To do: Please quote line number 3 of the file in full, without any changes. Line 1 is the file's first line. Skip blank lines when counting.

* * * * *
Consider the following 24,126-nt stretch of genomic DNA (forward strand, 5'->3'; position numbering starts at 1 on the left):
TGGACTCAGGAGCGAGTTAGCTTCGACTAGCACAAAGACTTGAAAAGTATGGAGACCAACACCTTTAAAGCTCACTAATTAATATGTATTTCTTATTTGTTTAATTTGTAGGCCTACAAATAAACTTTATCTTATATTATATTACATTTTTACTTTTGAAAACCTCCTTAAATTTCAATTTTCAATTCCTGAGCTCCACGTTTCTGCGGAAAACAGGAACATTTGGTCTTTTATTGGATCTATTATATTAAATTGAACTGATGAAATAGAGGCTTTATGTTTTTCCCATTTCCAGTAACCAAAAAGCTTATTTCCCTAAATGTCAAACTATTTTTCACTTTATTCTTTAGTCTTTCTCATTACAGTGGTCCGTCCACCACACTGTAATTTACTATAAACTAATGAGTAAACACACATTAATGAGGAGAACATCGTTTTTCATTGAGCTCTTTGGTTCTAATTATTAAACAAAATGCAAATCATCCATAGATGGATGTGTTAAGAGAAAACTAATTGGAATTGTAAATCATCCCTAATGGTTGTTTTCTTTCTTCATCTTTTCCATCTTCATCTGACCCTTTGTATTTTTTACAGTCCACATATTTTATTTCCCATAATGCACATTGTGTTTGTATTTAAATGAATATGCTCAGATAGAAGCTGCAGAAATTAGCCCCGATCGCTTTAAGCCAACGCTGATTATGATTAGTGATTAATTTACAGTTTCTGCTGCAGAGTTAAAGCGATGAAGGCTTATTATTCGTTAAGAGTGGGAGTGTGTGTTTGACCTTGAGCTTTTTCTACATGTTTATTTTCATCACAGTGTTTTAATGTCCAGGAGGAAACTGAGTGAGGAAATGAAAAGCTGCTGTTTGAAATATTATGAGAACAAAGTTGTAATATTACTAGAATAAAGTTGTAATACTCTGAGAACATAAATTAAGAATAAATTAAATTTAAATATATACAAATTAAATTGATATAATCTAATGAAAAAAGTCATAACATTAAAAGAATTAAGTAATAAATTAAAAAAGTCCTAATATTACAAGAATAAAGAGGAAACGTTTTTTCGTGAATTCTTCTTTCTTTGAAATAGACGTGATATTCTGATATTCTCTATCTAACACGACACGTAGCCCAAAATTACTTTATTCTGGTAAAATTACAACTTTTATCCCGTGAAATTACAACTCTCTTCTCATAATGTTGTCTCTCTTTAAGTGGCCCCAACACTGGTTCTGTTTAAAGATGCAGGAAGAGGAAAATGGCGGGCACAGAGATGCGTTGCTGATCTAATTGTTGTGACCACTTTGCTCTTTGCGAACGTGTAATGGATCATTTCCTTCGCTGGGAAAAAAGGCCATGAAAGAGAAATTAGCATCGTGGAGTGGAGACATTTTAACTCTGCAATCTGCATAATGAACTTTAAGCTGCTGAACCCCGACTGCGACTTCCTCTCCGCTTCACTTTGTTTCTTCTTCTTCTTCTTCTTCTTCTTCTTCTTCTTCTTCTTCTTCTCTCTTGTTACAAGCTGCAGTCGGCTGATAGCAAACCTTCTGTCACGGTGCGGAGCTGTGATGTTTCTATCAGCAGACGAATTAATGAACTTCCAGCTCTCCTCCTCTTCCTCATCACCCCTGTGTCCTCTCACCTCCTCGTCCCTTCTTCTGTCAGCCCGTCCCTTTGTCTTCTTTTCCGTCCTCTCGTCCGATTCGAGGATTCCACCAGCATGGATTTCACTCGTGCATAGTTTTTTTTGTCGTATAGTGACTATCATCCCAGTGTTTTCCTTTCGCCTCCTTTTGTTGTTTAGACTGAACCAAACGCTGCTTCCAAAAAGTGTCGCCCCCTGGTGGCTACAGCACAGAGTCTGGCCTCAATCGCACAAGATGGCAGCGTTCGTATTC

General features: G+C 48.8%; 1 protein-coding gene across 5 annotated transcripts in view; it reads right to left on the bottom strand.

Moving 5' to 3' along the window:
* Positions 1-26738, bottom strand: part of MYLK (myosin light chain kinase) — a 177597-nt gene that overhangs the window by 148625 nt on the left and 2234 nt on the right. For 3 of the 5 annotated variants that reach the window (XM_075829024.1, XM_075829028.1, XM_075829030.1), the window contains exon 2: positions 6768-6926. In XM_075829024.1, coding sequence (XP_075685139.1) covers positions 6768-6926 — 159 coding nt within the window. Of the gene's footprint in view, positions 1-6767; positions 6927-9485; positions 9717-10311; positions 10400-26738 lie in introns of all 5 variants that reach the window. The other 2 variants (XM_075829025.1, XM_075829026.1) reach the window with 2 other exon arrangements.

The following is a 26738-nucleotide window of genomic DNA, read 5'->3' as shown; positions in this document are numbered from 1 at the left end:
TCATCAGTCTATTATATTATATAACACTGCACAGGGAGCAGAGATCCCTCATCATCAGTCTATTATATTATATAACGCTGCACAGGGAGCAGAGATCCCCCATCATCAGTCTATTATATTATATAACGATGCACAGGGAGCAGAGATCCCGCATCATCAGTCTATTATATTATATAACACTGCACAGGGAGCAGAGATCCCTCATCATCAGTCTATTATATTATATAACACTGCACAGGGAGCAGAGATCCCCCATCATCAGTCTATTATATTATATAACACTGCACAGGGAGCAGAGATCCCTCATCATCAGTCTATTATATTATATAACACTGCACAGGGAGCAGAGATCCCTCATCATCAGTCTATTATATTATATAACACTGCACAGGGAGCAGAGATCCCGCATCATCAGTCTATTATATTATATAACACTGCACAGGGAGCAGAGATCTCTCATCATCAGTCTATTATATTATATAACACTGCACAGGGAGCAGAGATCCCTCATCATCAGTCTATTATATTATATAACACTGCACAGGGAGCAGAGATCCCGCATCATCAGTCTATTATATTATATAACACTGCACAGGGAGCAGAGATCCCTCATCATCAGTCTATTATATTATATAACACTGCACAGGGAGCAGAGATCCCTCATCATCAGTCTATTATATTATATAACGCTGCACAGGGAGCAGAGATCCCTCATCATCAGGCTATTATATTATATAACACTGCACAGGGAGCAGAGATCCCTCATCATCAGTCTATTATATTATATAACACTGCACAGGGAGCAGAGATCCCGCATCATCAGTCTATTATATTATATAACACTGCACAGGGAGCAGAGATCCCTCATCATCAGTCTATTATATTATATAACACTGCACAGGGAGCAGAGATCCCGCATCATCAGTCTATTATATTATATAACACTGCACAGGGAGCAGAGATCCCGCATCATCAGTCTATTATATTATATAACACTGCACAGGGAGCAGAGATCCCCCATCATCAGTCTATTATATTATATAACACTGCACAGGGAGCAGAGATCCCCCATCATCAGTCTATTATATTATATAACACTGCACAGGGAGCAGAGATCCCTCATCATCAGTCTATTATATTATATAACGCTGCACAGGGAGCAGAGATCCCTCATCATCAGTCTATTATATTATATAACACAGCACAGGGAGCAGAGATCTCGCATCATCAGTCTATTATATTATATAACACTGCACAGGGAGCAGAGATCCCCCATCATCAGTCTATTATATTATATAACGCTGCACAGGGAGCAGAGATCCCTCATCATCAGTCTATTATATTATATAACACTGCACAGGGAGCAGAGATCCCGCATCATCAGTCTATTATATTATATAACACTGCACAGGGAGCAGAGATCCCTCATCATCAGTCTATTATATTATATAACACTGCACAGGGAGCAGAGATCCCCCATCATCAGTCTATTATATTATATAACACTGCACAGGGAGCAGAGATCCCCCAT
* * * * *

General features: G+C 48.8%; 1 protein-coding gene across 5 annotated transcripts in view; it reads right to left on the bottom strand.